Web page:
Jonathan: Yes, because think of it as they removed the exemption, but replaced it with these credits. And the test is still the same. And what’s interesting is, and a couple things I want to mention to you: Oregon follows the Internal Revenue Code, there’s a statute where Oregon says, unless we literally pass a law that says contrary, presume the Internal Revenue Code plugs in. So, Oregon is following this change. But what’s great is, the Internal Revenue Service allows you to allocate this, what used to be the dependency exemption, per your divorce. The way the IRS sees it is, you have children, someone should be eligible for it, we just don’t want both spouses, ex-spouses claiming it. So, in my experience, if one spouse claims that they don’t check, because if they did, you would just show them the divorce decree, and they would say. If now let’s say both spouses file it, I’ve seen that in violation of their agreement. I’ve been in an audit where what the IRS does is they just send you reach a letter asking for proof. And my response was, we don’t need to show you that that child resides with them a certain amount of nights, we just have to show you a copy of the agreement. And in my last case of doing that the IRS said, well, the dependents exemption, or now the credits should have gone to the spouse who got it in the divorce decree.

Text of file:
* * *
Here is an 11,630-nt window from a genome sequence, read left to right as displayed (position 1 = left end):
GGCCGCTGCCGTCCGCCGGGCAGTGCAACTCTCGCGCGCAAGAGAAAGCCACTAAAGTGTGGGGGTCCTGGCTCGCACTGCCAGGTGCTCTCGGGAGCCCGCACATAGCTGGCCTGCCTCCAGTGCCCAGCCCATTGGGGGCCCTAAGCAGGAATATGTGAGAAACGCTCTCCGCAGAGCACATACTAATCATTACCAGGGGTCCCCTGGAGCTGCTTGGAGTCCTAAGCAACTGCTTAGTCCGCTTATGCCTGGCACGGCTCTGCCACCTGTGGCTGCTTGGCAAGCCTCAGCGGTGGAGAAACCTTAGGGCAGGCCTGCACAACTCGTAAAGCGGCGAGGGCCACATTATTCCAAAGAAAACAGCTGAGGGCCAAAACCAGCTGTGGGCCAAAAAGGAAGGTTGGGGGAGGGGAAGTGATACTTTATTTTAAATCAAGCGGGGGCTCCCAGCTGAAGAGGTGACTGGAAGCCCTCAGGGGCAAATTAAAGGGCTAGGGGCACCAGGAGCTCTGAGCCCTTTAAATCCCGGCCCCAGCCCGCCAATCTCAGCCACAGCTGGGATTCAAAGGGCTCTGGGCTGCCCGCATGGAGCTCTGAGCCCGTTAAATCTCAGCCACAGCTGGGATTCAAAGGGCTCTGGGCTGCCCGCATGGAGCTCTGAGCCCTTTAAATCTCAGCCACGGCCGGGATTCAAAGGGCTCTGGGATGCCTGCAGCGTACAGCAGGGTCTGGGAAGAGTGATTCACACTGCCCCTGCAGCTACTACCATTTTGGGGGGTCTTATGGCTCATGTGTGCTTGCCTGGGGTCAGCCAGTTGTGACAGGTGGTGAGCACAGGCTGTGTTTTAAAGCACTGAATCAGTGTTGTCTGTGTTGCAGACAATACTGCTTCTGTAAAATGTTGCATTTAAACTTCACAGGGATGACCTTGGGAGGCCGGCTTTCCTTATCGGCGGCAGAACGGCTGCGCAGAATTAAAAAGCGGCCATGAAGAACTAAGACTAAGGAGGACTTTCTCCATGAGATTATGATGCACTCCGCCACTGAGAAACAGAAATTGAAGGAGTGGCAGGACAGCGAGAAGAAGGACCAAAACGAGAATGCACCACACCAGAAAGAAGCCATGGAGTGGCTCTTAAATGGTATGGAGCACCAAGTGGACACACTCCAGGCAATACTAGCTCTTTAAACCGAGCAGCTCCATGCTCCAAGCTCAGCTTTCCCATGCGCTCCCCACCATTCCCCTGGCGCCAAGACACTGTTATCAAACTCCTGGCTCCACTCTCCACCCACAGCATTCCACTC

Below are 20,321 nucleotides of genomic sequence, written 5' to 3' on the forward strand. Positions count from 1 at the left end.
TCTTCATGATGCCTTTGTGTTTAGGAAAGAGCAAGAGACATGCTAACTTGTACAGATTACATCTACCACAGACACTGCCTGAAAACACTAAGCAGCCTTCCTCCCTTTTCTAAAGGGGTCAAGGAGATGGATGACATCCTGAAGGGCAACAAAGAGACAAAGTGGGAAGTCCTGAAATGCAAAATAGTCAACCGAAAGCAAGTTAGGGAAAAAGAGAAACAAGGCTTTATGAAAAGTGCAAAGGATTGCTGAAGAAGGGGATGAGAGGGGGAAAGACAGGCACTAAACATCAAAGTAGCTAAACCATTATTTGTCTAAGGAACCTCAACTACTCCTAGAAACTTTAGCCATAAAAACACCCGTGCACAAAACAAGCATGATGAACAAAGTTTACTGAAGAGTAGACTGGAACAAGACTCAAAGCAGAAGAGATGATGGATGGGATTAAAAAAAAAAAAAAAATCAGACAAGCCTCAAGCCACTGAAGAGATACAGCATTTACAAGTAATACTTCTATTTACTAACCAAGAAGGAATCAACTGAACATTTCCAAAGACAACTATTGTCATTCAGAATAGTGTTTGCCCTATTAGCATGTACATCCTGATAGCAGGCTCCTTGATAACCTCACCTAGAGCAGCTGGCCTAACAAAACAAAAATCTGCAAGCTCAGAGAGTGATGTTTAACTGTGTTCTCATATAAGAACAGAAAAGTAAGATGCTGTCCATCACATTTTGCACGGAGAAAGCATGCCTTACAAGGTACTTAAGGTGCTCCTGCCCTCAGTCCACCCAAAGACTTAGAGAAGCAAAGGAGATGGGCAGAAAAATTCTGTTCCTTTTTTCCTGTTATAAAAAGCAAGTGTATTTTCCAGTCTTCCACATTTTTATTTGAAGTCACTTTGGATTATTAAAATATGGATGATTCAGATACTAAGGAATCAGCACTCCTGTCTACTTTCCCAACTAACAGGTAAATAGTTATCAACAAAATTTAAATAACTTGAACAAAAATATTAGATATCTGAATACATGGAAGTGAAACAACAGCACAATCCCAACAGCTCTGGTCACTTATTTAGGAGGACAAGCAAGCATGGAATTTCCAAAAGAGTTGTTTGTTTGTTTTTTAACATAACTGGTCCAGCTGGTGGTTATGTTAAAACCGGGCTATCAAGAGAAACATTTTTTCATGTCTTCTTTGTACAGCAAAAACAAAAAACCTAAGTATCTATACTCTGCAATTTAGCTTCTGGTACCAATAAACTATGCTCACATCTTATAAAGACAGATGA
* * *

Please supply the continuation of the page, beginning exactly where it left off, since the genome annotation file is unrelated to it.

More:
Heidi: Okay, so that presumes that it is set forth in the in the judgment in the divorce decree, what if there’s nothing in the judgment about who gets that credit?

Jonathan: Then you would have to meet, you’d have to me what I call a support test. Essentially, it’s a relationship, it’s your child, it’s a son, a daughter, a foster child, a stepchild: they have to live in your residence for more than half the year. They’re under 19, or they’re under 24 and they’re, you know, off at college where it won’t count against you. For any age it they’re unfortunately disabled. The child cannot supply half of his or her support. And the child must not be filing some joint return. Essentially, you can’t claim a married child as your dependent. That would be the basic tests. So, if you can be claimed as a as a dependent, you then should start looking for then do I qualify for some of these additional tax credits?